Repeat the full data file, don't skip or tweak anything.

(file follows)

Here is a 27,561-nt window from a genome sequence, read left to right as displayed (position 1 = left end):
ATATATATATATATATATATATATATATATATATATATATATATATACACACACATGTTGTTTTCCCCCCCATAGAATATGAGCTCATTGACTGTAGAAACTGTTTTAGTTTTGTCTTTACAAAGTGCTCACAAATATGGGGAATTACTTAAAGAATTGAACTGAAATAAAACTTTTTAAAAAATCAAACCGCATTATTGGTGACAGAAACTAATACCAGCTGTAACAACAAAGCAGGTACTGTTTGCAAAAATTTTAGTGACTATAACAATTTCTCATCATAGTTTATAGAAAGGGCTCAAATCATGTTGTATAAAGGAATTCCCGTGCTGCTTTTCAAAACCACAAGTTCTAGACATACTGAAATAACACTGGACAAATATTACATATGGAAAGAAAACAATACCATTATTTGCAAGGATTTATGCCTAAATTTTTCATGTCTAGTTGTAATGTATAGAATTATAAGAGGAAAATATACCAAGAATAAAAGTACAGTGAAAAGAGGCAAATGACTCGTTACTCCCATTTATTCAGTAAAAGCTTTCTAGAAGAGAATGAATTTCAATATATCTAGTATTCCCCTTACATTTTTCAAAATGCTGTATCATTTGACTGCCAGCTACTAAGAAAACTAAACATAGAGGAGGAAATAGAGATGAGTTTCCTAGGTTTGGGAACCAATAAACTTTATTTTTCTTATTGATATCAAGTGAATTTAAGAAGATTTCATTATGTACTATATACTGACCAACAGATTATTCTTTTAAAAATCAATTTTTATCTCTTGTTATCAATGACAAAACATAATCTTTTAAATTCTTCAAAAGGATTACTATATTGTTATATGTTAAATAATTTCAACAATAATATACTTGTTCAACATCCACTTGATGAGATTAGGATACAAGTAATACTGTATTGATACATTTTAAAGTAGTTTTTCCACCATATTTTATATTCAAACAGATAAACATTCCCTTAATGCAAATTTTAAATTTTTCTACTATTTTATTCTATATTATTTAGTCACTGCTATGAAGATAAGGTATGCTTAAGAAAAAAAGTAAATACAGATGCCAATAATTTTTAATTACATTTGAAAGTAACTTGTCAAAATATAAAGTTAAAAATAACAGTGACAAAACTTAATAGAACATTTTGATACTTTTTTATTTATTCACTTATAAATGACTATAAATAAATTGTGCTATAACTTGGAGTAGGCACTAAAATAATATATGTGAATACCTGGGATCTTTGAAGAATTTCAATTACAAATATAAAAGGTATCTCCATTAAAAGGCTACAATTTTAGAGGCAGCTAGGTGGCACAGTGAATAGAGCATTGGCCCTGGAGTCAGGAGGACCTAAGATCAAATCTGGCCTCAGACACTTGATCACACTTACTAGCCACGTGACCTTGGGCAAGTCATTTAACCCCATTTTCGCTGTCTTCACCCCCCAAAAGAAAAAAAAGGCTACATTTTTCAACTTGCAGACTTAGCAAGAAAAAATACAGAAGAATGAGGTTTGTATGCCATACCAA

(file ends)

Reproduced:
Here is a 27,561-nt window from a genome sequence, read left to right as displayed (position 1 = left end):
ATATATATATATATATATATATATATATATATATATATATATATATACACACACATGTTGTTTTCCCCCCCATAGAATATGAGCTCATTGACTGTAGAAACTGTTTTAGTTTTGTCTTTACAAAGTGCTCACAAATATGGGGAATTACTTAAAGAATTGAACTGAAATAAAACTTTTTAAAAAATCAAACCGCATTATTGGTGACAGAAACTAATACCAGCTGTAACAACAAAGCAGGTACTGTTTGCAAAAATTTTAGTGACTATAACAATTTCTCATCATAGTTTATAGAAAGGGCTCAAATCATGTTGTATAAAGGAATTCCCGTGCTGCTTTTCAAAACCACAAGTTCTAGACATACTGAAATAACACTGGACAAATATTACATATGGAAAGAAAACAATACCATTATTTGCAAGGATTTATGCCTAAATTTTTCATGTCTAGTTGTAATGTATAGAATTATAAGAGGAAAATATACCAAGAATAAAAGTACAGTGAAAAGAGGCAAATGACTCGTTACTCCCATTTATTCAGTAAAAGCTTTCTAGAAGAGAATGAATTTCAATATATCTAGTATTCCCCTTACATTTTTCAAAATGCTGTATCATTTGACTGCCAGCTACTAAGAAAACTAAACATAGAGGAGGAAATAGAGATGAGTTTCCTAGGTTTGGGAACCAATAAACTTTATTTTTCTTATTGATATCAAGTGAATTTAAGAAGATTTCATTATGTACTATATACTGACCAACAGATTATTCTTTTAAAAATCAATTTTTATCTCTTGTTATCAATGACAAAACATAATCTTTTAAATTCTTCAAAAGGATTACTATATTGTTATATGTTAAATAATTTCAACAATAATATACTTGTTCAACATCCACTTGATGAGATTAGGATACAAGTAATACTGTATTGATACATTTTAAAGTAGTTTTTCCACCATATTTTATATTCAAACAGATAAACATTCCCTTAATGCAAATTTTAAATTTTTCTACTATTTTATTCTATATTATTTAGTCACTGCTATGAAGATAAGGTATGCTTAAGAAAAAAAGTAAATACAGATGCCAATAATTTTTAATTACATTTGAAAGTAACTTGTCAAAATATAAAGTTAAAAATAACAGTGACAAAACTTAATAGAACATTTTGATACTTTTTTATTTATTCACTTATAAATGACTATAAATAAATTGTGCTATAACTTGGAGTAGGCACTAAAATAATATATGTGAATACCTGGGATCTTTGAAGAATTTCAATTACAAATATAAAAGGTATCTCCATTAAAAGGCTACAATTTTAGAGGCAGCTAGGTGGCACAGTGAATAGAGCATTGGCCCTGGAGTCAGGAGGACCTAAGATCAAATCTGGCCTCAGACACTTGATCACACTTACTAGCCACGTGACCTTGGGCAAGTCATTTAACCCCATTTTCGCTGTCTTCACCCCCCAAAAGAAAAAAAAGGCTACATTTTTCAACTTGCAGACTTAGCAAGAAAAAATACAGAAGAATGAGGTTTGTATGCCATACCAA